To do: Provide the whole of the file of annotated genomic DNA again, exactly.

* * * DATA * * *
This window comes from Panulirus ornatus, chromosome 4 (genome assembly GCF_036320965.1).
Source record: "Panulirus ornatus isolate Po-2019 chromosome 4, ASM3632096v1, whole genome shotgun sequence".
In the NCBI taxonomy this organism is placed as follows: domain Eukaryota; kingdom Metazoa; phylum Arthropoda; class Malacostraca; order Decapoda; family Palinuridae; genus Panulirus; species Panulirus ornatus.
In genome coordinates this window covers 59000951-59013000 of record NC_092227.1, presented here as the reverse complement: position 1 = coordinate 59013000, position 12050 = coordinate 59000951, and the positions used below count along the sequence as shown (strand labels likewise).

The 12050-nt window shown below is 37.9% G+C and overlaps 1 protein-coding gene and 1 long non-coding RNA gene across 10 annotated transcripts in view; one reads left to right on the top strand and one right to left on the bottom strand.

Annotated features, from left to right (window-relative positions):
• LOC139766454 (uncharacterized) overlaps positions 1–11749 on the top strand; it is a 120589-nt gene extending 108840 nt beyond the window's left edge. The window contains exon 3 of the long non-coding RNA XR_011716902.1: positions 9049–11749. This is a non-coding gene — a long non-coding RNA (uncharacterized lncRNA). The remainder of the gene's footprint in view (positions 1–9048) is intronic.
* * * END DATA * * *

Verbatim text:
This window comes from Panulirus ornatus, chromosome 4 (genome assembly GCF_036320965.1).
Source record: "Panulirus ornatus isolate Po-2019 chromosome 4, ASM3632096v1, whole genome shotgun sequence".
In the NCBI taxonomy this organism is placed as follows: domain Eukaryota; kingdom Metazoa; phylum Arthropoda; class Malacostraca; order Decapoda; family Palinuridae; genus Panulirus; species Panulirus ornatus.
In genome coordinates this window covers 59000951-59013000 of record NC_092227.1, presented here as the reverse complement: position 1 = coordinate 59013000, position 12050 = coordinate 59000951, and the positions used below count along the sequence as shown (strand labels likewise).

The 12050-nt window shown below is 37.9% G+C and overlaps 1 protein-coding gene and 1 long non-coding RNA gene across 10 annotated transcripts in view; one reads left to right on the top strand and one right to left on the bottom strand.

Annotated features, from left to right (window-relative positions):
• LOC139766454 (uncharacterized) overlaps positions 1–11749 on the top strand; it is a 120589-nt gene extending 108840 nt beyond the window's left edge. The window contains exon 3 of the long non-coding RNA XR_011716902.1: positions 9049–11749. This is a non-coding gene — a long non-coding RNA (uncharacterized lncRNA). The remainder of the gene's footprint in view (positions 1–9048) is intronic.